With this method, your budget percentage breakdown would look like this:

  • 70% to expenses
  • 20% to savings and debt
  • 10% to giving and investing

Compared to the 50/30/20 budget rule or Dave Ramsey budget percentages, the 70/20/10 rule doesn’t distinguish between wants and needs. 

All monthly expenses for percentage of household income get lumped into the 70% bucket. So for example, you’d use that one bucket to account for:

  • Rent or mortgage payments
  • Utilities
  • Cellphone service
  • Food
  • Insurance
  • Gas and transportation
  • Recreation and hobbies
  • Personal care
  • Travel

Then you’d use the 20% bucket for savings and debt, followed by the 10% bucket for giving and investing. 

But what if you have a lot of debt? Should you use all of your 20% bucket for that? 

Depending on which financial expert you’re asking, some would say focus on the debt first. 

In fact, that’s what Dave Ramsey advocates in The Total Money Makeover. He recommends saving $1000 for emergencies, then using the debt snowball method to pay off all your debts before saving or investing anything else.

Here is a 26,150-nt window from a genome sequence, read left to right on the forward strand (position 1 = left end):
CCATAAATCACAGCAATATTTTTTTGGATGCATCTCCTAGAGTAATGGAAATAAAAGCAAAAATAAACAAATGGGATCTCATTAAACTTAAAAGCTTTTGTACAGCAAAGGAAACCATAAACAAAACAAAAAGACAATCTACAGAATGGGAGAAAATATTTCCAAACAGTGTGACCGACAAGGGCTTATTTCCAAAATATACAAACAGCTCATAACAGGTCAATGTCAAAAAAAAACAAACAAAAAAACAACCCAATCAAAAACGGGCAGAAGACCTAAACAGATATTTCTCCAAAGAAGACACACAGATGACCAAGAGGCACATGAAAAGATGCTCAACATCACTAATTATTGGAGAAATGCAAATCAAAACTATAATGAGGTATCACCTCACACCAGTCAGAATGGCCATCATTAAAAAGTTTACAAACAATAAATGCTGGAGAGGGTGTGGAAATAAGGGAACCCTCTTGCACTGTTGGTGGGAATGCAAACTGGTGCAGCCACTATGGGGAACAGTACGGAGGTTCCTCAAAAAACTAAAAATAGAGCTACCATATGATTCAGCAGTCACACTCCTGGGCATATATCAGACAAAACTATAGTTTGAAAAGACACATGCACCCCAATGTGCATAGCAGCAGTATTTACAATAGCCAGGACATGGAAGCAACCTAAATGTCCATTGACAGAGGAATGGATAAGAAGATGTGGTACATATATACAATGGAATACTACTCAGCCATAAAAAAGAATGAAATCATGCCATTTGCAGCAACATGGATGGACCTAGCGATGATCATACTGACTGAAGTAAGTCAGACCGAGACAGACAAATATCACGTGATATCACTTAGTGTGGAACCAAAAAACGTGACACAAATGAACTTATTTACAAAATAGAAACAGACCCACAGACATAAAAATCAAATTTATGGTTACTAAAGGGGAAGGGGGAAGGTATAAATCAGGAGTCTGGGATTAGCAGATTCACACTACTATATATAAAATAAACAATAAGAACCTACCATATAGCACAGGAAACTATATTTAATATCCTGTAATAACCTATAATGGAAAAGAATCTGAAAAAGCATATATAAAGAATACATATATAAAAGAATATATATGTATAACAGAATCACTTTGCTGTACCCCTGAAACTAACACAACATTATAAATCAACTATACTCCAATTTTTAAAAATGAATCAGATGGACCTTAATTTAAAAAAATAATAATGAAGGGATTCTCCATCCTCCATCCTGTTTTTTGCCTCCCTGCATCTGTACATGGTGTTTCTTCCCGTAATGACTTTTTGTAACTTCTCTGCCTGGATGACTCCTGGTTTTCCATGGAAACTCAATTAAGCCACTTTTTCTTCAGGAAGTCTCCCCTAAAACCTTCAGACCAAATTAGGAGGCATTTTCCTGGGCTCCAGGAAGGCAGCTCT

But as 2020 taught us, there’s definitely a need to have emergency savings in case you lose your job

Ultimately, you have to decide what’s more important to you and what can help you sleep better at night. 

If that means putting 5% to savings and 15% to debt, then so be it. Or if you’re more comfortable with a 50/50 split so you can build savings faster then go with that. 

The goal with the percentage budget plan is to find the ideal budget for you, not anyone else. 

Which Budget Percentage Method Is Best?

I’ve given you three ways to divvy up your household budget by percentages. So which one is the best?

The truth is, there’s no right or wrong answer because everyone budgets differently and everyone has different needs when it comes to their money. 

But if you’re stuck on which one to choose, here’s a recap of how they work:

50/30/20 budget rule pros:

  • Easy to calculate, since there are only three percentage categories